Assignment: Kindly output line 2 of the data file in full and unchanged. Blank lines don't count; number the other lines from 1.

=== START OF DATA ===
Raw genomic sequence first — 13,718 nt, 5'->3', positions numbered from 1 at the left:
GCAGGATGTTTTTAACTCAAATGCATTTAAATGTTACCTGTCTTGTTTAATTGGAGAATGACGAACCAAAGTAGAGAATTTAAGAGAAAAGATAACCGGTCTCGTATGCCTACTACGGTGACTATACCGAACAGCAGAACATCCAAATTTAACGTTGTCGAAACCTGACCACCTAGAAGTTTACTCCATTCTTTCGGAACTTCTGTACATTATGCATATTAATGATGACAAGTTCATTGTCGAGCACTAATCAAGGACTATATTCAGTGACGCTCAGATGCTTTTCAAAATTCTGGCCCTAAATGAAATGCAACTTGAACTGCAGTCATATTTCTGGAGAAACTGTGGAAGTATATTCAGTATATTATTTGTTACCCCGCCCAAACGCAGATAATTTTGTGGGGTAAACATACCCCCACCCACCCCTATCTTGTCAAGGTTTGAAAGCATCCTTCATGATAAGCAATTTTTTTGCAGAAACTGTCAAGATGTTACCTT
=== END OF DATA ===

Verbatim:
GCAGGATGTTTTTAACTCAAATGCATTTAAATGTTACCTGTCTTGTTTAATTGGAGAATGACGAACCAAAGTAGAGAATTTAAGAGAAAAGATAACCGGTCTCGTATGCCTACTACGGTGACTATACCGAACAGCAGAACATCCAAATTTAACGTTGTCGAAACCTGACCACCTAGAAGTTTACTCCATTCTTTCGGAACTTCTGTACATTATGCATATTAATGATGACAAGTTCATTGTCGAGCACTAATCAAGGACTATATTCAGTGACGCTCAGATGCTTTTCAAAATTCTGGCCCTAAATGAAATGCAACTTGAACTGCAGTCATATTTCTGGAGAAACTGTGGAAGTATATTCAGTATATTATTTGTTACCCCGCCCAAACGCAGATAATTTTGTGGGGTAAACATACCCCCACCCACCCCTATCTTGTCAAGGTTTGAAAGCATCCTTCATGATAAGCAATTTTTTTGCAGAAACTGTCAAGATGTTACCTT